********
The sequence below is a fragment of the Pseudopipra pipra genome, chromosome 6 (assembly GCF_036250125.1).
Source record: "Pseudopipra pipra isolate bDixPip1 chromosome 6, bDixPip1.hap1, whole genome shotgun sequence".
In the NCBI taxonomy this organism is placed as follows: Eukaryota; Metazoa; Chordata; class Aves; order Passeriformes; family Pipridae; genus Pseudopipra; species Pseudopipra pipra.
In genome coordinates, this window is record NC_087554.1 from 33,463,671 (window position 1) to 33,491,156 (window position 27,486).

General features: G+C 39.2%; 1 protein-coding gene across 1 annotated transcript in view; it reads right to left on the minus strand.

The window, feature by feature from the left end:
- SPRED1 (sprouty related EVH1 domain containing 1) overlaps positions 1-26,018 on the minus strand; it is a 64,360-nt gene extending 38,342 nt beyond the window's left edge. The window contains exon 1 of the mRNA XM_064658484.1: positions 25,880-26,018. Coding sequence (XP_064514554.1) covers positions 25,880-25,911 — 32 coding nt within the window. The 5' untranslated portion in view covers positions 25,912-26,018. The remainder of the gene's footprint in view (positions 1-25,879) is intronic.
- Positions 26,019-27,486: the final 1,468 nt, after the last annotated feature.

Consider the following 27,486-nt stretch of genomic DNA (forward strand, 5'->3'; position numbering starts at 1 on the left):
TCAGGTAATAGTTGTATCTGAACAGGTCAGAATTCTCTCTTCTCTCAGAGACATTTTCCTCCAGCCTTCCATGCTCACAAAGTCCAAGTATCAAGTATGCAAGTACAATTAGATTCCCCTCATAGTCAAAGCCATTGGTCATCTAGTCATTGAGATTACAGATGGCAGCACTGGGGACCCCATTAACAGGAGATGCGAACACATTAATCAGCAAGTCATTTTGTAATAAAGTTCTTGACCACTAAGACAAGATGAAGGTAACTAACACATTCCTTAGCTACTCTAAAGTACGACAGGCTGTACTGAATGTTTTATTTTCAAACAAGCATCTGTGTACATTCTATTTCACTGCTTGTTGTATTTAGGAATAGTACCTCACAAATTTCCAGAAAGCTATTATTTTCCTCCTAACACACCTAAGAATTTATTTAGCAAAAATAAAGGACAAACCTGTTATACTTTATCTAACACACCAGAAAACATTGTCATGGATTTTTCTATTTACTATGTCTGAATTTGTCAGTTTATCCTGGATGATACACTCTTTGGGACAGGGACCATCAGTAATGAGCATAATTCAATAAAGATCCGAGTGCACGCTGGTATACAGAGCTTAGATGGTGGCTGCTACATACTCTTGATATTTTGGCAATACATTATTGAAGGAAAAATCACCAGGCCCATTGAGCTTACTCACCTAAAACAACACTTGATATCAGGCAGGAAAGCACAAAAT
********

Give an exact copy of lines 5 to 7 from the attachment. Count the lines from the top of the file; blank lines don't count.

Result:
General features: G+C 39.2%; 1 protein-coding gene across 1 annotated transcript in view; it reads right to left on the minus strand.

The window, feature by feature from the left end:
- SPRED1 (sprouty related EVH1 domain containing 1) overlaps positions 1-26,018 on the minus strand; it is a 64,360-nt gene extending 38,342 nt beyond the window's left edge. The window contains exon 1 of the mRNA XM_064658484.1: positions 25,880-26,018. Coding sequence (XP_064514554.1) covers positions 25,880-25,911 — 32 coding nt within the window. The 5' untranslated portion in view covers positions 25,912-26,018. The remainder of the gene's footprint in view (positions 1-25,879) is intronic.